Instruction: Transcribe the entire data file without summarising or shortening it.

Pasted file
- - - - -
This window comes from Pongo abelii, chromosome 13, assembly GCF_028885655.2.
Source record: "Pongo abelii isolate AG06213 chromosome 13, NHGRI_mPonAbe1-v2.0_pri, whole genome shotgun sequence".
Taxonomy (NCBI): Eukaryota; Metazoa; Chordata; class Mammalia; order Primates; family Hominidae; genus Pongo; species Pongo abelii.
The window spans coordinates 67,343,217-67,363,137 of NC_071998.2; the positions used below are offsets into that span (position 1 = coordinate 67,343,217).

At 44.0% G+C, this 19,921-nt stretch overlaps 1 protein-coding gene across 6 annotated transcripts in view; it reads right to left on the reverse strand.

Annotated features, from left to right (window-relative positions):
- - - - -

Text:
This window comes from Pongo abelii, chromosome 13, assembly GCF_028885655.2.
Source record: "Pongo abelii isolate AG06213 chromosome 13, NHGRI_mPonAbe1-v2.0_pri, whole genome shotgun sequence".
Taxonomy (NCBI): Eukaryota; Metazoa; Chordata; class Mammalia; order Primates; family Hominidae; genus Pongo; species Pongo abelii.
The window spans coordinates 67,343,217-67,363,137 of NC_071998.2; the positions used below are offsets into that span (position 1 = coordinate 67,343,217).

At 44.0% G+C, this 19,921-nt stretch overlaps 1 protein-coding gene across 6 annotated transcripts in view; it reads right to left on the reverse strand.

Annotated features, from left to right (window-relative positions):